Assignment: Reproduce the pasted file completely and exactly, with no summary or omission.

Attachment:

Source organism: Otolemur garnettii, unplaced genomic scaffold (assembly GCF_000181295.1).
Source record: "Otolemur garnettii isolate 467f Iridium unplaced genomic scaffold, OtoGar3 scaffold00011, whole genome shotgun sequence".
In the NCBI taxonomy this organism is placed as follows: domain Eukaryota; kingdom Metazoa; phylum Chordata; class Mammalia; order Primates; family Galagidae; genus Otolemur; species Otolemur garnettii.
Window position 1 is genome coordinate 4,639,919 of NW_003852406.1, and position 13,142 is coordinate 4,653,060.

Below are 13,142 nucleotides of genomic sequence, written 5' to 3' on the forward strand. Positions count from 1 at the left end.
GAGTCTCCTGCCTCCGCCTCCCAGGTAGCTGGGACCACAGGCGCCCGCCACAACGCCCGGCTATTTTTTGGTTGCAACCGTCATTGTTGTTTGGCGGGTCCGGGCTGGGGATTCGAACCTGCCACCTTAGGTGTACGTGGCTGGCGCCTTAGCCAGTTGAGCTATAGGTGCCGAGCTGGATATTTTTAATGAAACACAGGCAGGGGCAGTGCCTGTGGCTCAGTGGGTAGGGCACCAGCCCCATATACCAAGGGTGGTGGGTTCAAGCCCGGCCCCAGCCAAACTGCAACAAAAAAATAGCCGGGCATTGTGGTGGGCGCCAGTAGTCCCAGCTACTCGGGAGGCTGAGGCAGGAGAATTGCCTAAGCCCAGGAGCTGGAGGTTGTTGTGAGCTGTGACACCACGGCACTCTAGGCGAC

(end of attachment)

Source organism: Otolemur garnettii, unplaced genomic scaffold (assembly GCF_000181295.1).
Source record: "Otolemur garnettii isolate 467f Iridium unplaced genomic scaffold, OtoGar3 scaffold00011, whole genome shotgun sequence".
In the NCBI taxonomy this organism is placed as follows: domain Eukaryota; kingdom Metazoa; phylum Chordata; class Mammalia; order Primates; family Galagidae; genus Otolemur; species Otolemur garnettii.
Window position 1 is genome coordinate 4,639,919 of NW_003852406.1, and position 13,142 is coordinate 4,653,060.

Below are 13,142 nucleotides of genomic sequence, written 5' to 3' on the forward strand. Positions count from 1 at the left end.
GAGTCTCCTGCCTCCGCCTCCCAGGTAGCTGGGACCACAGGCGCCCGCCACAACGCCCGGCTATTTTTTGGTTGCAACCGTCATTGTTGTTTGGCGGGTCCGGGCTGGGGATTCGAACCTGCCACCTTAGGTGTACGTGGCTGGCGCCTTAGCCAGTTGAGCTATAGGTGCCGAGCTGGATATTTTTAATGAAACACAGGCAGGGGCAGTGCCTGTGGCTCAGTGGGTAGGGCACCAGCCCCATATACCAAGGGTGGTGGGTTCAAGCCCGGCCCCAGCCAAACTGCAACAAAAAAATAGCCGGGCATTGTGGTGGGCGCCAGTAGTCCCAGCTACTCGGGAGGCTGAGGCAGGAGAATTGCCTAAGCCCAGGAGCTGGAGGTTGTTGTGAGCTGTGACACCACGGCACTCTAGGCGAC